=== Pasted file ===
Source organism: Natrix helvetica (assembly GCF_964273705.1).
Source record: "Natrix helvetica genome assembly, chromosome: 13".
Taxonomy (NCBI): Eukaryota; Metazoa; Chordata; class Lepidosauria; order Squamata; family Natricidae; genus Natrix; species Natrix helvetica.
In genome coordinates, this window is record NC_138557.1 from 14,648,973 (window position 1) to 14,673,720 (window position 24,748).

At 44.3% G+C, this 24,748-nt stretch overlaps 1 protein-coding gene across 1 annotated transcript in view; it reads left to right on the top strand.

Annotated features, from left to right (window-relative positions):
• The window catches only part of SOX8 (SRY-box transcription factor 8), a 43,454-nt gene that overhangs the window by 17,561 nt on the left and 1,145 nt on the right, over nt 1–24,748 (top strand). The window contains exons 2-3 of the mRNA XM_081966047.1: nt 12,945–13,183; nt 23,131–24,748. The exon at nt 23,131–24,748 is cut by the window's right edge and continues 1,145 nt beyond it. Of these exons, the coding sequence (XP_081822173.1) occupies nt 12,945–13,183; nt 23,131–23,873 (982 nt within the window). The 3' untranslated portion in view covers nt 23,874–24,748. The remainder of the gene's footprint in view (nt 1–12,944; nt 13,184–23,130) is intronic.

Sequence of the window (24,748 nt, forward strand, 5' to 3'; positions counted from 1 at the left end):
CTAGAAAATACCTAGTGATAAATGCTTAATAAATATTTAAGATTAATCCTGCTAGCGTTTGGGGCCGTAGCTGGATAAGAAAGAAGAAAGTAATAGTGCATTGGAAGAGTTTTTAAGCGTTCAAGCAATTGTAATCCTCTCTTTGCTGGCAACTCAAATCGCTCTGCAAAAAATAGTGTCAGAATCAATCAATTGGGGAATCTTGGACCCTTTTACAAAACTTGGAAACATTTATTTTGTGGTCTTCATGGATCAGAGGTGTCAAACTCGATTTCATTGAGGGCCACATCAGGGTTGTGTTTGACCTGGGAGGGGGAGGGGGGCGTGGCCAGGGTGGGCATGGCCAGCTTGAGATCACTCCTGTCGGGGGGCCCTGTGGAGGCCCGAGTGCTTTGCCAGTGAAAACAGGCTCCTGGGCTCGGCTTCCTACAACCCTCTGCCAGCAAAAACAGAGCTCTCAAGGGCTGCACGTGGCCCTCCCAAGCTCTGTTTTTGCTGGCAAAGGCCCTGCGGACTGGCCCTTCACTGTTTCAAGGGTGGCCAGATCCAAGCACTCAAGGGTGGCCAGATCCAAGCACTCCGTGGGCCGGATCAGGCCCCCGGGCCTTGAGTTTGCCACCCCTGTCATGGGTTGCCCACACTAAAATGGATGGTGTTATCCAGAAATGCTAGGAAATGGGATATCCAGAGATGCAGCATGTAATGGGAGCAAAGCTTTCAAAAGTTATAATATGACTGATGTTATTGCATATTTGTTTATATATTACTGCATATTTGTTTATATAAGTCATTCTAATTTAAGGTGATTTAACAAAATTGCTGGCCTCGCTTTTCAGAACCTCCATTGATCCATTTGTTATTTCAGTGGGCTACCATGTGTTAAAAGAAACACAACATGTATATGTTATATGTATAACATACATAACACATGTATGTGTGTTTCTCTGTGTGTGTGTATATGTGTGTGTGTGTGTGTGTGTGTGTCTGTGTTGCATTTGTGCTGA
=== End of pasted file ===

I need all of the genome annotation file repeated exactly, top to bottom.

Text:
Source organism: Natrix helvetica (assembly GCF_964273705.1).
Source record: "Natrix helvetica genome assembly, chromosome: 13".
Taxonomy (NCBI): Eukaryota; Metazoa; Chordata; class Lepidosauria; order Squamata; family Natricidae; genus Natrix; species Natrix helvetica.
In genome coordinates, this window is record NC_138557.1 from 14,648,973 (window position 1) to 14,673,720 (window position 24,748).

At 44.3% G+C, this 24,748-nt stretch overlaps 1 protein-coding gene across 1 annotated transcript in view; it reads left to right on the top strand.

Annotated features, from left to right (window-relative positions):
• The window catches only part of SOX8 (SRY-box transcription factor 8), a 43,454-nt gene that overhangs the window by 17,561 nt on the left and 1,145 nt on the right, over nt 1–24,748 (top strand). The window contains exons 2-3 of the mRNA XM_081966047.1: nt 12,945–13,183; nt 23,131–24,748. The exon at nt 23,131–24,748 is cut by the window's right edge and continues 1,145 nt beyond it. Of these exons, the coding sequence (XP_081822173.1) occupies nt 12,945–13,183; nt 23,131–23,873 (982 nt within the window). The 3' untranslated portion in view covers nt 23,874–24,748. The remainder of the gene's footprint in view (nt 1–12,944; nt 13,184–23,130) is intronic.

Sequence of the window (24,748 nt, forward strand, 5' to 3'; positions counted from 1 at the left end):
CTAGAAAATACCTAGTGATAAATGCTTAATAAATATTTAAGATTAATCCTGCTAGCGTTTGGGGCCGTAGCTGGATAAGAAAGAAGAAAGTAATAGTGCATTGGAAGAGTTTTTAAGCGTTCAAGCAATTGTAATCCTCTCTTTGCTGGCAACTCAAATCGCTCTGCAAAAAATAGTGTCAGAATCAATCAATTGGGGAATCTTGGACCCTTTTACAAAACTTGGAAACATTTATTTTGTGGTCTTCATGGATCAGAGGTGTCAAACTCGATTTCATTGAGGGCCACATCAGGGTTGTGTTTGACCTGGGAGGGGGAGGGGGGCGTGGCCAGGGTGGGCATGGCCAGCTTGAGATCACTCCTGTCGGGGGGCCCTGTGGAGGCCCGAGTGCTTTGCCAGTGAAAACAGGCTCCTGGGCTCGGCTTCCTACAACCCTCTGCCAGCAAAAACAGAGCTCTCAAGGGCTGCACGTGGCCCTCCCAAGCTCTGTTTTTGCTGGCAAAGGCCCTGCGGACTGGCCCTTCACTGTTTCAAGGGTGGCCAGATCCAAGCACTCAAGGGTGGCCAGATCCAAGCACTCCGTGGGCCGGATCAGGCCCCCGGGCCTTGAGTTTGCCACCCCTGTCATGGGTTGCCCACACTAAAATGGATGGTGTTATCCAGAAATGCTAGGAAATGGGATATCCAGAGATGCAGCATGTAATGGGAGCAAAGCTTTCAAAAGTTATAATATGACTGATGTTATTGCATATTTGTTTATATATTACTGCATATTTGTTTATATAAGTCATTCTAATTTAAGGTGATTTAACAAAATTGCTGGCCTCGCTTTTCAGAACCTCCATTGATCCATTTGTTATTTCAGTGGGCTACCATGTGTTAAAAGAAACACAACATGTATATGTTATATGTATAACATACATAACACATGTATGTGTGTTTCTCTGTGTGTGTGTATATGTGTGTGTGTGTGTGTGTGTGTGTCTGTGTTGCATTTGTGCTGA